How to Make Your House Feel More Open

Closed floor plans and segmented spaces are so 20th century. Today’s most desirable homes are open, airy, and full of light. The emphasis is on visual “breathability” and open sightlines. 

The problem is that not all homes are naturally designed this way. If you have an older house – particularly a ranch-style home or something built pre-1980s – you’re likely dealing with some architectural constraints. Thankfully, most of them can be addressed in a strategic way.

Try These 5 Tactics

As you think about ways to make your house feel more open, here are several powerful tactics that come recommended by leading interior designers, architects, and real estate professionals.

1. Use Lighter Colors

Paint colors have a direct impact on how big or small a space feels. Think strategically about which tones and hues you use throughout your home.

“It’s no secret that light colors make a room look larger, especially if the space is bathed in natural light,” designer Gabrielle Savoie notes. “Eggshell or satin finishes will help reflect the light, creating the appearance of even more space.” 

Light pastels and grays can also work well. But for best results, avoid colors like black, dark green, or deep reds. These all have a way of making rooms feel tighter and more constricted.

2. Let There Be (Natural) Light

Nothing says “open and airy” like lots of natural light. If you have good windows on the east- and west-facing sides of the home, it’s pretty easy to get good light. If you don’t, you may have to get creative. Options include adding new windows or even installing a skylight. (Skylights are great for interior rooms that don’t have the option of adding windows.)

3. Limit Visual Restrictions

Open sightlines are one of the defining characteristics of breathable homes. You don’t necessarily need a clear shot from the front of the house to the back of the house, but you do want to limit big visual restrictions.

For example, let’s say you have a second-story balcony with a small porch on the backside of your home. Rather than having a brick wall or solid wood railing, a glass railing system helps you maintain visibility while still creating some physical separation and protection. Small details like this have a positive impact on the overall feel of your home.

4. Declutter Everywhere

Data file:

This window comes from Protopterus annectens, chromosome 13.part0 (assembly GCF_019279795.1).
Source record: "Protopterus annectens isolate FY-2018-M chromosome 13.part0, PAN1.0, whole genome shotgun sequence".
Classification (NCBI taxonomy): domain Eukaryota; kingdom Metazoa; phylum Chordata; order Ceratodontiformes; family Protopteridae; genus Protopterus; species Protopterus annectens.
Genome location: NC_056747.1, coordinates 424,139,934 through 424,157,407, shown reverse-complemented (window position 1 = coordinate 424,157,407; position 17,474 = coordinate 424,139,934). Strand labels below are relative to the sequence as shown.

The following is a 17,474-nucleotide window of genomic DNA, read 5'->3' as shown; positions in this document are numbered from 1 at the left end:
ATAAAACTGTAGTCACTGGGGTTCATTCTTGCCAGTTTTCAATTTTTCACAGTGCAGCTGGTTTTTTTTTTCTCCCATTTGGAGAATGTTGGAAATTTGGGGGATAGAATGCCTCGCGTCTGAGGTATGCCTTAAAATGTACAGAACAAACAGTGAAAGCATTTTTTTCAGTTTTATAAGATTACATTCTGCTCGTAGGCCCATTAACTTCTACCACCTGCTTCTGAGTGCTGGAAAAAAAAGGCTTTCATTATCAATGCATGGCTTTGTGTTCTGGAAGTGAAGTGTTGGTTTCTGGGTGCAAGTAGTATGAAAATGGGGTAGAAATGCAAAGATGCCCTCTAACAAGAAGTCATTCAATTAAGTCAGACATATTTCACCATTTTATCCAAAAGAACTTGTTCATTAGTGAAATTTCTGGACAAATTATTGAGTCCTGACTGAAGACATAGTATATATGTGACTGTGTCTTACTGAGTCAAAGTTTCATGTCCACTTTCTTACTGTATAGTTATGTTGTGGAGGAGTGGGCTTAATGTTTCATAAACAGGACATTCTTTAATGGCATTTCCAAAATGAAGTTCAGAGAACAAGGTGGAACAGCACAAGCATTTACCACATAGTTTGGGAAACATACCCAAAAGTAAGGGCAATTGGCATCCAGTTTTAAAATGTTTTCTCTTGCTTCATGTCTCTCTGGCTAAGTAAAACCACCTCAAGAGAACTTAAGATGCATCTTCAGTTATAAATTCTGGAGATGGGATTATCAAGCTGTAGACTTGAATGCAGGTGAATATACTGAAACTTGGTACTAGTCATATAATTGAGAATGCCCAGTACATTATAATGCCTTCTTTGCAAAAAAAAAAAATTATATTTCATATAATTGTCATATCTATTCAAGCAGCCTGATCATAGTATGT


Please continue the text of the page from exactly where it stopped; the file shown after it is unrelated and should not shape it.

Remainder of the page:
Few things make a house feel overwhelming quite like clutter. It’s visually distracting and makes rooms feel tight. The simple solution is to declutter.

Having fewer possessions is not only visually freeing, but it’s also emotionally rewarding. While it goes against what the culture tells us, the reality is that people often find they’re less stressed and happier when they own fewer things. 

The best way to declutter is to go room by room and take inventory of every single item. From each individual paperclip to piece of furniture, account for everything. Each item then gets an assignment: keep, sell, donate, or trash. The only things you keep are items that currently serve a functional purpose and/or bring you joy.

5. Use Low Furniture

Furniture is just as much aesthetic as it is functional. It impacts the look and feel of a room. If you have lots of tall and chunky furniture, it actually partitions the room and minimizes sightlines. Low furniture, on the other hand, contributes to a sense of openness.

“Furniture that is lower to the ground will create a feeling of openness in a room simply by the fact that they leave more space above them,” Remodelista mentions. “In the bedroom, choose a loft bed or even try placing a mattress directly on the floor. In the living room, embrace your inner Mad Men-style with low-to-the-ground midcentury pieces. Or, if your tastes run more toward the romantic and ornate, 19th-century furniture also has a low profile.”

This is one of those underutilized tactics that people forget about. If you’re already in the market for new furniture, you might as well look into some low and shallow options. 

Make Your House Feel Like a Home

Your house should feel open, comfortable, and inviting – not cold and segmented. By prioritizing open sightlines, lots of natural light, and a minimalist aesthetic, you can turn your house into the home that you’ve always wanted. Use these tips to really take your design to the next level.